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Drone that hit Ayman al Zawahiri flew from Kyrgyzstan: reports

Drone that hit Ayman al Zawahiri flew from Kyrgyzstan: reports

WASHINGTON: The American drone that eliminated Al Qaeda leader Ayman al Zawahiri in Kabul was possibly laun­ched from an airbase in Kyrgyzstan, some US media reports claimed on Wednesday.

The reports claimed that the attack was launched from Ganci Airbase, a US transit facility at Manas in northern Kyrgyzstan.

According to the US Department of Defence, Ganci is a former American military base in Kyrgyzstan, near the Bishkek international airport. It was operated by the US Air Force, which handed it over to the Kyrgyz military in June 2014.

The US administration, however, is still refusing to disclose where the drone take-off from and what route it used. The Department of Defence only issued a brief statement, saying: “Zawahiri was killed in an over-the-horizon operation in downtown Kabul, where he was residing as a guest of the Taliban. The house was struck by two Hellfires missiles in a precision, counterterrorism operation at 6:18am Kabul time on Sunday.”

The National Public Radio (NPR), America’s largest radio news network, noted that US officials were not saying where they launched the drone from, “but the US no longer has any military bases in the immediate region, suggesting the aircraft may have flown a long distance before reaching its target”.

Michael Kugelman, a scholar of South Asian affairs at the Wilson Center, Washington, noted that the drone strike has generated “lots of discussion” in the US on “Pakistan’s possible role” in the raid.

“I wouldn’t overstate its role, but also would take with some grains of salt the contention that there was no role at all.”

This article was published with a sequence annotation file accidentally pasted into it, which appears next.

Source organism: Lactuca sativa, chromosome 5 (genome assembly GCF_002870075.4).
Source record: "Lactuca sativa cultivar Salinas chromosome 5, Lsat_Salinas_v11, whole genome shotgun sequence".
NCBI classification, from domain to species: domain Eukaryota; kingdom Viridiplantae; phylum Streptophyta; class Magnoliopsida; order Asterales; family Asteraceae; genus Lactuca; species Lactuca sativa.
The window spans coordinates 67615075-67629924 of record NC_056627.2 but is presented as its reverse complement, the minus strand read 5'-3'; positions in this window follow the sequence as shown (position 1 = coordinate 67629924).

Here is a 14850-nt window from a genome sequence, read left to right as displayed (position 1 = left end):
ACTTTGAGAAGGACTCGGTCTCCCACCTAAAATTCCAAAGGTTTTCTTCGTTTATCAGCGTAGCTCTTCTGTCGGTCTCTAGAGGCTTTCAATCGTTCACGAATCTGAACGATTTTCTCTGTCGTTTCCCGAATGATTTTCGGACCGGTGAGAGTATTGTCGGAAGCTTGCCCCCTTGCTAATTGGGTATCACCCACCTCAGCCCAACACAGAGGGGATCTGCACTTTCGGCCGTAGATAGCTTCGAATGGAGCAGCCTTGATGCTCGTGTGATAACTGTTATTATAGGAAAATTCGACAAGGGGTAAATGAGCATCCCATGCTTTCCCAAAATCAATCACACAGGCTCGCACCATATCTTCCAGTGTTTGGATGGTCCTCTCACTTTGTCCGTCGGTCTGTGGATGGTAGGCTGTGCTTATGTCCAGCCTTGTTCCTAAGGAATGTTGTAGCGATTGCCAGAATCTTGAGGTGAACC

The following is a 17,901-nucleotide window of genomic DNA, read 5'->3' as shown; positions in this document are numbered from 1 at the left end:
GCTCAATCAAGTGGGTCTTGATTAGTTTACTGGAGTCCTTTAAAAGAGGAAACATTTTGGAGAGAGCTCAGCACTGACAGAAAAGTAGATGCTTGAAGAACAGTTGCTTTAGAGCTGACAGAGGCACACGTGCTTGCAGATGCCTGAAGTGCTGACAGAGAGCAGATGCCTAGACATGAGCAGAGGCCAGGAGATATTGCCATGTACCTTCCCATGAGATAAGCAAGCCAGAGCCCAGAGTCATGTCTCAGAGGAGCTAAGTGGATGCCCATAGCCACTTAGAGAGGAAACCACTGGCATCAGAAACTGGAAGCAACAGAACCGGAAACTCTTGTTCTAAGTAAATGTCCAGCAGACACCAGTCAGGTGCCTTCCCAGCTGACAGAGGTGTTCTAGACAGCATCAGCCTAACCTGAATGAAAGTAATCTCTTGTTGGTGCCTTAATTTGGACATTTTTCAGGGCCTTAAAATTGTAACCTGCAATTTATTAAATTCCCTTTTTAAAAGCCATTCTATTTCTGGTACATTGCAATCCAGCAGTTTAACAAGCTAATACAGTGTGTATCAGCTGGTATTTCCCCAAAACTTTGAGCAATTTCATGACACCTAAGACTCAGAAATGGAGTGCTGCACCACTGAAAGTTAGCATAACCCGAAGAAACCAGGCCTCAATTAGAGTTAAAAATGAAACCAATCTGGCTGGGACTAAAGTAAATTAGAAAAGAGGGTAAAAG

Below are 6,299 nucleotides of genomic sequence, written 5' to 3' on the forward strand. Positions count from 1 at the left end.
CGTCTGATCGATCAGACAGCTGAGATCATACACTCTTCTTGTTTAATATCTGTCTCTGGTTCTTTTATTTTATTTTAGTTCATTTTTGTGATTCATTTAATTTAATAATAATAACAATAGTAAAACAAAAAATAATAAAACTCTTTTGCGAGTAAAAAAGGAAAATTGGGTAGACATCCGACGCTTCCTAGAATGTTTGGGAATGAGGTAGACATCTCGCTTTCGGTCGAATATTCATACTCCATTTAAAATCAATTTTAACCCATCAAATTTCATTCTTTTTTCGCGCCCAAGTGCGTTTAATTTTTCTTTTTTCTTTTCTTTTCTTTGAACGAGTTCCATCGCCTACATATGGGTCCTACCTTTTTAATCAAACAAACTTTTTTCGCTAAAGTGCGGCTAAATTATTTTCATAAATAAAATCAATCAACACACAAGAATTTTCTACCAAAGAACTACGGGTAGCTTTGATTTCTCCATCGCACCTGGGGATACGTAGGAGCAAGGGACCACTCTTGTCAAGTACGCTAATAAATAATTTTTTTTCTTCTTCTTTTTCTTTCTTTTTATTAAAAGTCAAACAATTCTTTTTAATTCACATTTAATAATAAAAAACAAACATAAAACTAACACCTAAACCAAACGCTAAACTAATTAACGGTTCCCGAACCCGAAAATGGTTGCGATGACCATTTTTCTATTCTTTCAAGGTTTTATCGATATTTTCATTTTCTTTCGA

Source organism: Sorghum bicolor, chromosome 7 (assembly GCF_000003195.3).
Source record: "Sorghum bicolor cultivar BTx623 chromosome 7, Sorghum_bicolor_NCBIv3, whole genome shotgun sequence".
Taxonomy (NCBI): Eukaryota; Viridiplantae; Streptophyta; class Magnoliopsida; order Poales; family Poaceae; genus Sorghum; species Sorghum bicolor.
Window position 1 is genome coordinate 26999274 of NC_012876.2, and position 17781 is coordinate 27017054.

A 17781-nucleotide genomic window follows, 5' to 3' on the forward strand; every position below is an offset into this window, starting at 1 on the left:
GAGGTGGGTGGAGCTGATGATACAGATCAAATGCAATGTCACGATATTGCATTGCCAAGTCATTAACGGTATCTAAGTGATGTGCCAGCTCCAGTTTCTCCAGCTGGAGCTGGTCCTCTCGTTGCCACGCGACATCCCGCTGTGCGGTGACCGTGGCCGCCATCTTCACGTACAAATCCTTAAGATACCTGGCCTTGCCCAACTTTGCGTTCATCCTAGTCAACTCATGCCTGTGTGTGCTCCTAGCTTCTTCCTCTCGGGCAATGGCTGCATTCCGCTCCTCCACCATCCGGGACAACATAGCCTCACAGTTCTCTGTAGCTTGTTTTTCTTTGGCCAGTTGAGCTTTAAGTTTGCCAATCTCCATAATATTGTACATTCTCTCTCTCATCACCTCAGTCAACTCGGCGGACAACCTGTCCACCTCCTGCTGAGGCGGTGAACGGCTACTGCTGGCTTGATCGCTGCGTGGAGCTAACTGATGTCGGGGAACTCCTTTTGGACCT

Mr Kugelman focused his attention on two possible forms of support: airspace and intelligence. “The geography doesn’t lie. If this drone was launched from a US base in the Gulf, it wouldn’t be able to fly over Iran. Flying over Central Asia is circuitous and hard to pull off if you’re undertaking a rapid operation,” he wrote.

“This leaves the Pakistani airspace as the most desirable option for intelligence support and US officials have indicated the planning and surveillance for this operation took months.”

“Could it do that all alone, with no on-ground presence?” he asked, adding that if not Pakistan, “some renegade Taliban members might have supplied that information to the US”.

But Mr Kugelman does not rule out the possibility of Afghanistan’s Central Asian neighbours providing that support to the US.

A BBC report explored the possibility of the CIA conducting the drone strike without any support from Afghanistan’s neighbours.

“When a missile is launched from a drone, a weapons operator — sometimes sitting in an air-conditioned control room as far away as the continental US — sees a live video stream of the target, which the drone’s camera sensors feedback via satellite,” the report pointed out.

“Using a set of targeting brackets on the screen, the camera operator is then able to lock up the target and point a laser at it. Once the missile is fired, it follows the path of that laser until striking the target.”

The report also noted that the US used drone-fired Hellfires air-to-surface missile that has become a fixture of US counter-terrorism operations overseas in the decades since the 11 September 2001 attacks.

“The missile can be fired from a variety of platforms, including helicopters, ground vehicles, ships and fixed wing aircraft — or, in Zawahiri’s case, from an unmanned drone.”

Published in Dawn, August 4th, 2022

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